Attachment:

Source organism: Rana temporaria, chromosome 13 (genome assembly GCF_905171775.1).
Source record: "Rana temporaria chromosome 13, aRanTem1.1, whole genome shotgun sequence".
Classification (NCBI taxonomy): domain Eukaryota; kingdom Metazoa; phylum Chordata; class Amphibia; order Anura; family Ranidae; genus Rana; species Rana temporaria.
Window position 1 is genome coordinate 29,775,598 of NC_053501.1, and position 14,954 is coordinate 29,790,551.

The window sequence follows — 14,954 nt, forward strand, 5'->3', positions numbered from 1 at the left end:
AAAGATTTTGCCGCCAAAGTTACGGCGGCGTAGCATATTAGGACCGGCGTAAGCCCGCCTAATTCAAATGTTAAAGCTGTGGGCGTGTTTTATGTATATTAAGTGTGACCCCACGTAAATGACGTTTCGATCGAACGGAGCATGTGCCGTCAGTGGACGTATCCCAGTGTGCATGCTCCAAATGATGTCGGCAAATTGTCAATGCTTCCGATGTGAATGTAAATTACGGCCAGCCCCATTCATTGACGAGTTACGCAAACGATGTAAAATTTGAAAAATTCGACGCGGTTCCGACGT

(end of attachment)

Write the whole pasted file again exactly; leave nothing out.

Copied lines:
Source organism: Rana temporaria, chromosome 13 (genome assembly GCF_905171775.1).
Source record: "Rana temporaria chromosome 13, aRanTem1.1, whole genome shotgun sequence".
Classification (NCBI taxonomy): domain Eukaryota; kingdom Metazoa; phylum Chordata; class Amphibia; order Anura; family Ranidae; genus Rana; species Rana temporaria.
Window position 1 is genome coordinate 29,775,598 of NC_053501.1, and position 14,954 is coordinate 29,790,551.

The window sequence follows — 14,954 nt, forward strand, 5'->3', positions numbered from 1 at the left end:
AAAGATTTTGCCGCCAAAGTTACGGCGGCGTAGCATATTAGGACCGGCGTAAGCCCGCCTAATTCAAATGTTAAAGCTGTGGGCGTGTTTTATGTATATTAAGTGTGACCCCACGTAAATGACGTTTCGATCGAACGGAGCATGTGCCGTCAGTGGACGTATCCCAGTGTGCATGCTCCAAATGATGTCGGCAAATTGTCAATGCTTCCGATGTGAATGTAAATTACGGCCAGCCCCATTCATTGACGAGTTACGCAAACGATGTAAAATTTGAAAAATTCGACGCGGTTCCGACGT